TETRAD Investment Bank creditors are fuming over the delay by the Deposit Protection Corporation (DPC) to audit the bank, saying it is prejudicing them, businessdigest has learnt.
Tetrad, the last merchant bank in the country’s financial services sector, which went under due to bad loans, poor corporate governance and mismanagement, was declared insolvent in August 2015 with its capital standing at US$51,7 million as of August 31.
Creditors opted for a debt-for-equity swap in a last-minute attempt to breathe life into the troubled financial institution after the bank’s judicial manager, the DPC, proposed the do-or-die arrangement.
The DPC was mandated by creditors to carry out an audit on the bank to establish if the directors and shareholders abused depositors’ funds and to sue them if they are found wanting.
“The DPC is not taking our plight seriously,” one creditor told businessdigest. “The longer they delay in establishing what caused the collapse of the bank, the more we are going to lose out, which is grossly unfair.”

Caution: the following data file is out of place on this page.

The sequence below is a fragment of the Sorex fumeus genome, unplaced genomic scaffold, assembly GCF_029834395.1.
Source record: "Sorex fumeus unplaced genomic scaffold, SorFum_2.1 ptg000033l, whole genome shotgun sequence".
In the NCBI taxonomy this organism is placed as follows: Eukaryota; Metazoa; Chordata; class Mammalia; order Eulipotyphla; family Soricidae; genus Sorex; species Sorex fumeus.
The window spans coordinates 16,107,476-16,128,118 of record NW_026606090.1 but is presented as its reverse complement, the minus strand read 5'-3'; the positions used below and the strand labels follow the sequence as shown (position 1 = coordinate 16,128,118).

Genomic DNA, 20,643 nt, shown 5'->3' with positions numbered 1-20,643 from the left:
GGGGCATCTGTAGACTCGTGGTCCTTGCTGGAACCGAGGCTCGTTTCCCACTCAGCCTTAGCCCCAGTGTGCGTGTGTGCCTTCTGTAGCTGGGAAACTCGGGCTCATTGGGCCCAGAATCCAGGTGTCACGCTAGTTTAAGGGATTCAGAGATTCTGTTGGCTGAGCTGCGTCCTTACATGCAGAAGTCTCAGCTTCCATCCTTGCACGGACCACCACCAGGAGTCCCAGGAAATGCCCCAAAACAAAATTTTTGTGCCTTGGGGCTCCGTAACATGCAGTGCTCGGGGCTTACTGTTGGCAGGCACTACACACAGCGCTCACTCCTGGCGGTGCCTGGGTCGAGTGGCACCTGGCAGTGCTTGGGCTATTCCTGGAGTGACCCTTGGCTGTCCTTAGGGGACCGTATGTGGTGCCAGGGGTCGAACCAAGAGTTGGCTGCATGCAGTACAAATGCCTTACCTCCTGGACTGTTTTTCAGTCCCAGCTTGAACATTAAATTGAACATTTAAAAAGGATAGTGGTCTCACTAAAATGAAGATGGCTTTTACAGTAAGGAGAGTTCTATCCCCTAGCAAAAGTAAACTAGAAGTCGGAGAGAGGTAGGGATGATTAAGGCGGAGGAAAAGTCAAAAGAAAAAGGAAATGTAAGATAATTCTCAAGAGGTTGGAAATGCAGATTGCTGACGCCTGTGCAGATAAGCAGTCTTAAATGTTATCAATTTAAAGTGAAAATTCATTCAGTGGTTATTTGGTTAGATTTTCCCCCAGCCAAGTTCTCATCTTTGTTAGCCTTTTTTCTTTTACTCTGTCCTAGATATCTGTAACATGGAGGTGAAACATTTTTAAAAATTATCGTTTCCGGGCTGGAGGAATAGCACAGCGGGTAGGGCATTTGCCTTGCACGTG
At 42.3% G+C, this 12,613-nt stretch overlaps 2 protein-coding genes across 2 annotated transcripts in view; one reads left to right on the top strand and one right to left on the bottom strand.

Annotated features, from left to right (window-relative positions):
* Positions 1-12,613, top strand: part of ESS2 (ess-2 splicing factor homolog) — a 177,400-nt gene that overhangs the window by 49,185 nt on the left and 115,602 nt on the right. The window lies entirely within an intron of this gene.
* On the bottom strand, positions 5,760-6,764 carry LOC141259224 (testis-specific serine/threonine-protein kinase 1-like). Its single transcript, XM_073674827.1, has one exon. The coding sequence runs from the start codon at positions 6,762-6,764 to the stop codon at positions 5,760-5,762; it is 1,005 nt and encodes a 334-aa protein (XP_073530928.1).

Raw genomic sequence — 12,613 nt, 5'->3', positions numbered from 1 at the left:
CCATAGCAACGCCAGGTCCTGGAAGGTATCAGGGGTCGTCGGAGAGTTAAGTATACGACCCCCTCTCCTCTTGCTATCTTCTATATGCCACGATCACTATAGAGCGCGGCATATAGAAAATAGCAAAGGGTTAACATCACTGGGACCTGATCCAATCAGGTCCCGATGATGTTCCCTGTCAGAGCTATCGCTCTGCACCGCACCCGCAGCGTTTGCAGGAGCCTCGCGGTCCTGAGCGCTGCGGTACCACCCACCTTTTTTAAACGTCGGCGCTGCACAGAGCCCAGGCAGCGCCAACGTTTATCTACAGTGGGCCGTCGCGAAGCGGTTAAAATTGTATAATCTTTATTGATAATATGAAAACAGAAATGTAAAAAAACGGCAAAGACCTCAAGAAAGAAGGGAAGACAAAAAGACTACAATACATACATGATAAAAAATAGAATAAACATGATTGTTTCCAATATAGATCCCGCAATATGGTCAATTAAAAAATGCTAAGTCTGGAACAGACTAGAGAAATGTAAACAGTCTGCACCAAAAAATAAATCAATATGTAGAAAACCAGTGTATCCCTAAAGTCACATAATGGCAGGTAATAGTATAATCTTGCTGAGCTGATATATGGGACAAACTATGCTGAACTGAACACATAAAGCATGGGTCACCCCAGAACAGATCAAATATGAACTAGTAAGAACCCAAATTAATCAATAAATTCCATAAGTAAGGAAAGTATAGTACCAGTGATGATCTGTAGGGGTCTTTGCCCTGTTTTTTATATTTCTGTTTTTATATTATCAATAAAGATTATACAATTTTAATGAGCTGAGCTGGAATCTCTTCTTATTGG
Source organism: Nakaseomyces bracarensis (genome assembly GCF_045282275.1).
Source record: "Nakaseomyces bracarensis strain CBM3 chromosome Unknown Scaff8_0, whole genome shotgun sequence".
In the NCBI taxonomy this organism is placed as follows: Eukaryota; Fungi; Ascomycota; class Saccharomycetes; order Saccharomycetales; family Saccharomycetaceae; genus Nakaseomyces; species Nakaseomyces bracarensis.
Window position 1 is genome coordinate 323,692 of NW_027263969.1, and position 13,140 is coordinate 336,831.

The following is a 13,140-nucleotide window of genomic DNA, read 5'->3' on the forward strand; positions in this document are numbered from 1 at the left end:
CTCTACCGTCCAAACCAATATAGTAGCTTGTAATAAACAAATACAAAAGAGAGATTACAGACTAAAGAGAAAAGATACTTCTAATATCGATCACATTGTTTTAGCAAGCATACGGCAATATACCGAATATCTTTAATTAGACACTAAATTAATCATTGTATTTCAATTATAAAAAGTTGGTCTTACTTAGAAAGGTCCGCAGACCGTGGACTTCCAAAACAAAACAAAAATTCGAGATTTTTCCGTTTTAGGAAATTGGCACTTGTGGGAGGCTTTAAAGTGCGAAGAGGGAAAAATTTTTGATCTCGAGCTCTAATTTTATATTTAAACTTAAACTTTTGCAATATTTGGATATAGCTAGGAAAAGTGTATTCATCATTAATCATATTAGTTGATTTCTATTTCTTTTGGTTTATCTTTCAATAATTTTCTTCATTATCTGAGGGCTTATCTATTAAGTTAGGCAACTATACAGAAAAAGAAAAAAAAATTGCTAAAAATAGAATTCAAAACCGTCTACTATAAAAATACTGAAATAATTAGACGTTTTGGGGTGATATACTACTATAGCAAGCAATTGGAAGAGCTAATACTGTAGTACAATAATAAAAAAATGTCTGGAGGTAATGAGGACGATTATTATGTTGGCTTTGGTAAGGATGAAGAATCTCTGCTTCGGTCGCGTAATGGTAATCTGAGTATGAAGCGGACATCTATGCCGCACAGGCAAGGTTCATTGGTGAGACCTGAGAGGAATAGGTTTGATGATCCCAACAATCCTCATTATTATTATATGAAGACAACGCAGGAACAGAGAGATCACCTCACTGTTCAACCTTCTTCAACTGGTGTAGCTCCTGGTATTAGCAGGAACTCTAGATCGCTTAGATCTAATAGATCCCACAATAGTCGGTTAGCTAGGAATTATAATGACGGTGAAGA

Another creditor said they were “puzzled” by DPC’s delay.
“We do not know why the DPC is dragging their feet on the issue of auditing Tetrad. The forensic audit could be important in that it could help recover some money for us.”
Sources told businessdigest that the DPC wrote to the Reserve Bank of Zimbabwe late last year to get permission to audit not only the bank but Tetrad as a whole.
“The DPC has asked for the go-ahead to audit Tetrad Holdings as this will give them a clearer picture of what has happened with depositors’ funds than just auditing the bank,” an insider said.
“The DPC has been in talks with KPMG (South Africa) for them to conduct a forensic audit on Tetrad as mandated by creditors of the bank but the Reserve Bank has not yet given the go-ahead which means the DPC is stuck on the matter.”
Contacted on the issue, DPC CE John Chikura declined to comment,
“It is not prudent for me to comment on that, all I can say is that the process is ongoing,” Chikura said.
The DPC has also completed a forensic audit on the failed AfrAsia Bank which closed in February 2015, leaving thousands of depositors in the cold.
The forensic audit on AfrAsia was done by Grant Thornton and has been completed with the report now in the hands of the DPC lawyers.
The DPC is in the process of compensating depositors of failed banks which include AfrAsia, Allied Bank, Genesis Investment Bank, Capital Bank, Trust Bank and Tetrad.